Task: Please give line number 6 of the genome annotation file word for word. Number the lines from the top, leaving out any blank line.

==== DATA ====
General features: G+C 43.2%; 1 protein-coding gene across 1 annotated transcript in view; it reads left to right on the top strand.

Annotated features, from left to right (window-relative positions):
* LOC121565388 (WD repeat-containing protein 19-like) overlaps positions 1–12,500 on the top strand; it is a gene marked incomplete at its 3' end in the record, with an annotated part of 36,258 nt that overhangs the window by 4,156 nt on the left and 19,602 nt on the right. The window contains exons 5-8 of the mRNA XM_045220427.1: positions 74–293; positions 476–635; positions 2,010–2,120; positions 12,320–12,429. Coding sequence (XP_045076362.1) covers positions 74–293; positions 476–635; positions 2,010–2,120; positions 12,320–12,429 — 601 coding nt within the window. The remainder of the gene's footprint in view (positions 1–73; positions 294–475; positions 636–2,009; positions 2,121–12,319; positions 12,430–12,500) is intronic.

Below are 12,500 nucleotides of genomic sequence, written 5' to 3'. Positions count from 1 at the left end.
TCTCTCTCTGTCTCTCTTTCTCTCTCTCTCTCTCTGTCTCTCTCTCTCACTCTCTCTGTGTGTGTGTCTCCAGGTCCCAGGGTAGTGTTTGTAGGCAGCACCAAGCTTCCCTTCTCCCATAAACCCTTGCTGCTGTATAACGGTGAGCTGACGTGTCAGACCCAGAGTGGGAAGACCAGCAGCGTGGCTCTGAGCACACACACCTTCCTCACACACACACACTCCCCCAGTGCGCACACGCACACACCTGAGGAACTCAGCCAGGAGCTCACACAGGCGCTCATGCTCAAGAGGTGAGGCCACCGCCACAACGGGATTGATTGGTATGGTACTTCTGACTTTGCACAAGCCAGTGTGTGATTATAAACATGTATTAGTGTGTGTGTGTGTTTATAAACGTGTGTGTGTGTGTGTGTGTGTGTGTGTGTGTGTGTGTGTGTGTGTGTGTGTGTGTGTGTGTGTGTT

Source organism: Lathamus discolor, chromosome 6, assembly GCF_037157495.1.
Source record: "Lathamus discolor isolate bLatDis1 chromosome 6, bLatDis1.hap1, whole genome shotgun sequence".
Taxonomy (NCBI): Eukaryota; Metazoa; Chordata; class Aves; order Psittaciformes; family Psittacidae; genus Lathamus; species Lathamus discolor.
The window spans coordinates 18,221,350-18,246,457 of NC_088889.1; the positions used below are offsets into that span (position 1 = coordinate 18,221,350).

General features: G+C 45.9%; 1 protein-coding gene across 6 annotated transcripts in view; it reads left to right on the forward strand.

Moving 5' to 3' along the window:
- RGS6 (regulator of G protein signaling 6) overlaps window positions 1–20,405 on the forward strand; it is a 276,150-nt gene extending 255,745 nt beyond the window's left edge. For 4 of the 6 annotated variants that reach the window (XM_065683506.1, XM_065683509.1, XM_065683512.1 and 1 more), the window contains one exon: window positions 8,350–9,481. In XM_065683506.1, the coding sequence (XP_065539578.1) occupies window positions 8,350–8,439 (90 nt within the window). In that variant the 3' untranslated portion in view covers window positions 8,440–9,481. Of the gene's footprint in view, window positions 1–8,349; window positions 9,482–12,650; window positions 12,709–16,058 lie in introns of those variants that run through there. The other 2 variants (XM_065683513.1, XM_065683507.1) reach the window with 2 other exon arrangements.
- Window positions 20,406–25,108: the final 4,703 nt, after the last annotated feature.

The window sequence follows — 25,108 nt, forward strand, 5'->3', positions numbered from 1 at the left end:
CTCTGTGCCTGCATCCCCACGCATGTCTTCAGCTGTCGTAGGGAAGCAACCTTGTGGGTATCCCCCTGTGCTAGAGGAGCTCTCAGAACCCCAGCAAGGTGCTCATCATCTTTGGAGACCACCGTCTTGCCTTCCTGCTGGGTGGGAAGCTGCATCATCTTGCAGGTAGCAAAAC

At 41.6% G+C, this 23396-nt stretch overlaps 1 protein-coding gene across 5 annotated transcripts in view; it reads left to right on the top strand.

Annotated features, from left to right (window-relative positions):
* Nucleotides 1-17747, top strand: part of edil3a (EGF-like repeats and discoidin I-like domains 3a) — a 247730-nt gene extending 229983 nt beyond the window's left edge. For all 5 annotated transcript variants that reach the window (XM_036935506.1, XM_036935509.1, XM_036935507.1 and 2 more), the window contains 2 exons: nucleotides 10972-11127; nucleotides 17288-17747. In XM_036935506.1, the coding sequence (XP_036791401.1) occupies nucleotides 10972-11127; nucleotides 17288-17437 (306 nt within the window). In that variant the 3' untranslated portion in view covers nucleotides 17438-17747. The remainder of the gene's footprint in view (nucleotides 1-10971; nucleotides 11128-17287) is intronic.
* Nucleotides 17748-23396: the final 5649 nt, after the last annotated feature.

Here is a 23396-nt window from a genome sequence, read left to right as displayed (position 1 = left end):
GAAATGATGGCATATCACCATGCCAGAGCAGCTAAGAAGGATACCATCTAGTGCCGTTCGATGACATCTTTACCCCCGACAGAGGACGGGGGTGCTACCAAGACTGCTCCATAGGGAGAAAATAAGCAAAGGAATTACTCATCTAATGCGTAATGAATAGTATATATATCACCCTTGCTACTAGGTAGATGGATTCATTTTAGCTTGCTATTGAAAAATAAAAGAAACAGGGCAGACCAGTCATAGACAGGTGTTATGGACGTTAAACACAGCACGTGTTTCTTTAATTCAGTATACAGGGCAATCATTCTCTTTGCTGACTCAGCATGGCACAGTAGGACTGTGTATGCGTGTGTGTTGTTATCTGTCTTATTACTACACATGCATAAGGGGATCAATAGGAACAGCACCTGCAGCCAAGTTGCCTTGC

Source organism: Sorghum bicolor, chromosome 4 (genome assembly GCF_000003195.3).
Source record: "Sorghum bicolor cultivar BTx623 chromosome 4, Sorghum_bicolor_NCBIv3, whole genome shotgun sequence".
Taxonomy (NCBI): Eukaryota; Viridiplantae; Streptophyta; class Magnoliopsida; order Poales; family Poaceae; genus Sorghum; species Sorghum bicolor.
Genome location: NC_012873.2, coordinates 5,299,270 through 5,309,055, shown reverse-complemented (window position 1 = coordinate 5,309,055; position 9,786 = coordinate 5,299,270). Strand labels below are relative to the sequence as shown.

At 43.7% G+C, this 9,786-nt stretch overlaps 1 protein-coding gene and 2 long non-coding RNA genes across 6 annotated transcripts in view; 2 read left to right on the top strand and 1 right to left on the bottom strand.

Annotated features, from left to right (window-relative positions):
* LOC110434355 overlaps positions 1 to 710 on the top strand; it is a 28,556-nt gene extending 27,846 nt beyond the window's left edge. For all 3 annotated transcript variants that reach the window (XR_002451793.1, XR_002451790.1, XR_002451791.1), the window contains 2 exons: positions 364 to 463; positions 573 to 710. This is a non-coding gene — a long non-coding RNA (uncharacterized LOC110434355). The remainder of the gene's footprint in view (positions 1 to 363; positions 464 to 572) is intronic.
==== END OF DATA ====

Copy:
Source organism: Lathamus discolor, chromosome 6, assembly GCF_037157495.1.